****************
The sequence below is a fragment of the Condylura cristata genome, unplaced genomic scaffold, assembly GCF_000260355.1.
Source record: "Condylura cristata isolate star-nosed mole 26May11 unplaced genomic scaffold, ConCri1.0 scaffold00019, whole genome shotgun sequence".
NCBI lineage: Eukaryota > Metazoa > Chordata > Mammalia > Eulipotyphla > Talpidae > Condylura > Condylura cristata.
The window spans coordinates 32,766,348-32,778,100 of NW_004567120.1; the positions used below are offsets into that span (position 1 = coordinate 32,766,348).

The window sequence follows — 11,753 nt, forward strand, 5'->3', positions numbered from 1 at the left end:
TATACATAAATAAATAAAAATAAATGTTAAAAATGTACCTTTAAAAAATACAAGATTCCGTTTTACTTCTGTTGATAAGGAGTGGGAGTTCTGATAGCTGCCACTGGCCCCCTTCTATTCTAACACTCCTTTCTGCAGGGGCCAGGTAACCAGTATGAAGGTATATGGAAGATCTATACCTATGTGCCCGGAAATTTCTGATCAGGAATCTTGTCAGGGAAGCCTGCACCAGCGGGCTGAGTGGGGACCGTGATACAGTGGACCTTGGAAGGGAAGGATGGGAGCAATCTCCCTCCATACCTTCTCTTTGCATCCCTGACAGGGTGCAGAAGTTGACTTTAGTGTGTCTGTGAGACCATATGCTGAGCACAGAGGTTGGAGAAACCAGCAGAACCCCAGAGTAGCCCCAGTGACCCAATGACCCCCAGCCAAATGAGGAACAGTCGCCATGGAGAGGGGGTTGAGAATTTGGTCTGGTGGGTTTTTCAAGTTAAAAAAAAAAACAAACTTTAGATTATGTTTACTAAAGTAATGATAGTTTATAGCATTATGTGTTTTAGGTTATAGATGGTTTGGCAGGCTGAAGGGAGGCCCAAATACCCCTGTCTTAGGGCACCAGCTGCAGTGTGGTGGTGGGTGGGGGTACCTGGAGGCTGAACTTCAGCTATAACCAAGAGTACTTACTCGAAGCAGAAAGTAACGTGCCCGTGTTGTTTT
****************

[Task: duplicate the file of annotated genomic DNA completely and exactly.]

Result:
The sequence below is a fragment of the Condylura cristata genome, unplaced genomic scaffold, assembly GCF_000260355.1.
Source record: "Condylura cristata isolate star-nosed mole 26May11 unplaced genomic scaffold, ConCri1.0 scaffold00019, whole genome shotgun sequence".
NCBI lineage: Eukaryota > Metazoa > Chordata > Mammalia > Eulipotyphla > Talpidae > Condylura > Condylura cristata.
The window spans coordinates 32,766,348-32,778,100 of NW_004567120.1; the positions used below are offsets into that span (position 1 = coordinate 32,766,348).

The window sequence follows — 11,753 nt, forward strand, 5'->3', positions numbered from 1 at the left end:
TATACATAAATAAATAAAAATAAATGTTAAAAATGTACCTTTAAAAAATACAAGATTCCGTTTTACTTCTGTTGATAAGGAGTGGGAGTTCTGATAGCTGCCACTGGCCCCCTTCTATTCTAACACTCCTTTCTGCAGGGGCCAGGTAACCAGTATGAAGGTATATGGAAGATCTATACCTATGTGCCCGGAAATTTCTGATCAGGAATCTTGTCAGGGAAGCCTGCACCAGCGGGCTGAGTGGGGACCGTGATACAGTGGACCTTGGAAGGGAAGGATGGGAGCAATCTCCCTCCATACCTTCTCTTTGCATCCCTGACAGGGTGCAGAAGTTGACTTTAGTGTGTCTGTGAGACCATATGCTGAGCACAGAGGTTGGAGAAACCAGCAGAACCCCAGAGTAGCCCCAGTGACCCAATGACCCCCAGCCAAATGAGGAACAGTCGCCATGGAGAGGGGGTTGAGAATTTGGTCTGGTGGGTTTTTCAAGTTAAAAAAAAAAACAAACTTTAGATTATGTTTACTAAAGTAATGATAGTTTATAGCATTATGTGTTTTAGGTTATAGATGGTTTGGCAGGCTGAAGGGAGGCCCAAATACCCCTGTCTTAGGGCACCAGCTGCAGTGTGGTGGTGGGTGGGGGTACCTGGAGGCTGAACTTCAGCTATAACCAAGAGTACTTACTCGAAGCAGAAAGTAACGTGCCCGTGTTGTTTT